Treasury nailed it (or, as our eldest son is fond of saying, they just "friggin’" nailed it).
With just a relatively short regulation and a Revenue Ruling, Treasury simply and in a very straightforward way laid out the definitive structure for defined contribution plans (like 401(k) plans) to start providing lifetime income in a market friendly manner. The two pieces of guidance dealing with DB plans which were issued at the same time are very useful, but the meat of the matter is the critical guidance given under the proposed RMD regulation and the spousal consent Revenue Ruling, 2012-3.
The seminal guidance doesn’t answer all the questions, but it does creates the structure, and a context, in which other questions-both from the tax and the ERISA side-can be meaningfully addressed. Amazingly, it is also structured in such a manner to accommodate both straight life annuities and the living benefit products as well (like the GLWB).
I had criticized IRS and Treasury in the past for what I had viewed as the less than thoughtful way in which they were addressing (and not addressing) critical lifetime income issues. The new releases change all of that, and–the more I look at it-in a pretty startling way. I’m not sure I have ever seen so much stuffed into so little a regulatory space.
I particularly like the proposed QLAC (“qualified lifetime annuity contract”): its an everyman’s rule. It is nonforfeitable (many argued that it be otherwise), and it is simply designed for meaningful use by the rank and file. Other, more exotic, annuities with living benefits and the like (which are generally geared for the high net worth participant) still can be used for lifetime income as 2012-3 Contracts, but they just won’t get the beneficial QLAC treatment under the RMD rule. There’s really no sane policy reason to incent those products, as such would actually serve as a disincentive to guaranteed lifetime income.
I’d like to share with you some of my initial thoughts on just what the proposed QLAC reg and Rev Rul 2012-3 did. Discussion and further study may shift some of these, but for now:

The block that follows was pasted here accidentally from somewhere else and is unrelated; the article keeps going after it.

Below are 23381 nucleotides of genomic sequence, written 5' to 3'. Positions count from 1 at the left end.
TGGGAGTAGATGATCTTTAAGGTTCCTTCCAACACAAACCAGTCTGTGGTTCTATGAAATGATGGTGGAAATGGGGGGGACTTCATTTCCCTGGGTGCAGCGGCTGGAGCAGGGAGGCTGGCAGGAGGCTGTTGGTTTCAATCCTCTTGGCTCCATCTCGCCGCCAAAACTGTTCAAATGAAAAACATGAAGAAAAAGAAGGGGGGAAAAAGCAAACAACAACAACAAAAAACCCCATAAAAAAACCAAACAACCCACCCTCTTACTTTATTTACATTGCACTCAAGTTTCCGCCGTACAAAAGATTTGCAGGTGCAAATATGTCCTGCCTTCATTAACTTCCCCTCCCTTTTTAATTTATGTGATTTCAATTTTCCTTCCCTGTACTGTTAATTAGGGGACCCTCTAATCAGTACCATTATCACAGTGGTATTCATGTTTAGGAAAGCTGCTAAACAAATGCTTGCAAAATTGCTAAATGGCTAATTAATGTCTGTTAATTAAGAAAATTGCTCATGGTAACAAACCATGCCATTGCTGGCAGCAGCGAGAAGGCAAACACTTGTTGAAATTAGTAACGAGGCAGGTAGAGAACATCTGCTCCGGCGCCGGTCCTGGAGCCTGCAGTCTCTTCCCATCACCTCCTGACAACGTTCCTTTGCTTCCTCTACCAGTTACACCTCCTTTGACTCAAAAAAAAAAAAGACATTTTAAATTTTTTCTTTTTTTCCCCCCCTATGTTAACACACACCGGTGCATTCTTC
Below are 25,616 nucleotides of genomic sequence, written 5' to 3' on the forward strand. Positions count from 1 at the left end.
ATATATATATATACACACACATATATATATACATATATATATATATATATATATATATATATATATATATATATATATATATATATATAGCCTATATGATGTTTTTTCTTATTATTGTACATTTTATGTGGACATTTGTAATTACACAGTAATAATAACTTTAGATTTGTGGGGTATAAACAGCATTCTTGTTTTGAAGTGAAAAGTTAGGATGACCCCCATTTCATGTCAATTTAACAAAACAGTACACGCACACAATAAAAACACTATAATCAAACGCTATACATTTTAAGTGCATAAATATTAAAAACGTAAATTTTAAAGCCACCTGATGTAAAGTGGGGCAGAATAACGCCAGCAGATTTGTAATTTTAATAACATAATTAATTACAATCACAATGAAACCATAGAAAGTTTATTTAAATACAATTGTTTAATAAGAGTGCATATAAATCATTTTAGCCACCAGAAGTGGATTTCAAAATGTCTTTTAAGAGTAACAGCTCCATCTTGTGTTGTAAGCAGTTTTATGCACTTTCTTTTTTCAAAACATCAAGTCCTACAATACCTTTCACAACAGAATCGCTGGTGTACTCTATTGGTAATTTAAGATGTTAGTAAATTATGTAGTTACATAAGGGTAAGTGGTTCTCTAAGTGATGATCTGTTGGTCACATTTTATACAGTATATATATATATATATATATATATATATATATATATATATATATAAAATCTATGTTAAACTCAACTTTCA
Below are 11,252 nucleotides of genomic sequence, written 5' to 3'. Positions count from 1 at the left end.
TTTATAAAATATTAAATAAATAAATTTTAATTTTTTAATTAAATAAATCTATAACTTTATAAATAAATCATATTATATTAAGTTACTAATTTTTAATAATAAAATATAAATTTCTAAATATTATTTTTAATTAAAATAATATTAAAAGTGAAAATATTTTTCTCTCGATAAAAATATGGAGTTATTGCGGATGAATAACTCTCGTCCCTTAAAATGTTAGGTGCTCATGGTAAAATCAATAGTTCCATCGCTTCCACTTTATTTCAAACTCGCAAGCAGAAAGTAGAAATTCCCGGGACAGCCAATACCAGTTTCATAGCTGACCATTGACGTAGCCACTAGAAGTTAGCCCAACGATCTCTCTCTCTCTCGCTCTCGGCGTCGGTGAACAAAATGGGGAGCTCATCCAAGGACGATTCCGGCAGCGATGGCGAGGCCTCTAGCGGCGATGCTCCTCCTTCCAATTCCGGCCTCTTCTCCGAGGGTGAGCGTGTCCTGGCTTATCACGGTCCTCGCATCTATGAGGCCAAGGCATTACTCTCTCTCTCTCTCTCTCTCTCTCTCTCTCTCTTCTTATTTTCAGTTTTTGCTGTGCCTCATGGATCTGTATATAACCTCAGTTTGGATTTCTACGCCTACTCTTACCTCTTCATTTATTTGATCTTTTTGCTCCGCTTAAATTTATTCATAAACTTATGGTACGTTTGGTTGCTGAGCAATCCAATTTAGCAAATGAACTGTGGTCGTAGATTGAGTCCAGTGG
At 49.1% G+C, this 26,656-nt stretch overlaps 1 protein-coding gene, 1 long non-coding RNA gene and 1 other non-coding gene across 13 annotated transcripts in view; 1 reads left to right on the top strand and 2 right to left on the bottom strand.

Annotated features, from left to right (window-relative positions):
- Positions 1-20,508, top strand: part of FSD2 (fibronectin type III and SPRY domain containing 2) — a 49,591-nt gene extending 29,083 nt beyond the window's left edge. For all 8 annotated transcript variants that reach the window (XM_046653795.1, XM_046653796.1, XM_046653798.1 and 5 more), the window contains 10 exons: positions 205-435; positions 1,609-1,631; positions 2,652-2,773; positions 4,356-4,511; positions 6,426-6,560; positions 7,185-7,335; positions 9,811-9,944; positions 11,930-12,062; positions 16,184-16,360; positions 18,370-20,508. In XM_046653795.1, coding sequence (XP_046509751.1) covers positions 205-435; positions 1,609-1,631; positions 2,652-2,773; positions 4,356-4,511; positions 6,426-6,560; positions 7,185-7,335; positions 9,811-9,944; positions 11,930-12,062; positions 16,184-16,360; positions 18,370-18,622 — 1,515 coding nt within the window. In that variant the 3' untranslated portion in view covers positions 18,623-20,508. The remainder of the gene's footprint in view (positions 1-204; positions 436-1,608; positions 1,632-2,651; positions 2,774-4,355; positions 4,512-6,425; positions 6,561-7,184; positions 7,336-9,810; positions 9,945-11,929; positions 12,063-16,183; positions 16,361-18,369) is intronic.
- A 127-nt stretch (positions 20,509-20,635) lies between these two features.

1. Lifetime income as an investment. The QLAC and 2012-3 both confirmed a critical point: that the annuity contract can be treated as a plan investment, rather than a plan benefit. They both made it clear that the purchase of the product could be a plan investment, rather than as for funding a benefit feature under a plan design. It is a critical distinction.
They recognize that 401(k) plans are able to purchase these products (with their varying levels of features, terms and conditions) for accumulation of lifetime income; for purchase of a deferred annuity to be distributed at the time of separation from service; or to be held within the plan itself and paid out over time, under their plans’ investment rules without massive changes to the terms governing the plans’ benefit structures. To do otherwise would make lifetime income virtually impossible, given the way the plan document market currently operates.
There will still be some technical “in-plan” versus “out of plan” things a plan will have to deal with but, if you are a document drafter, just make sure that the distribution rules under the plan don’t require a cash distribution, and permits a lump sum distribution. Better yet would be specific language permitting an in-kind distribution from the plan or, even more specifically, the distribution of an annuity contract. These can be well addressed within this structure.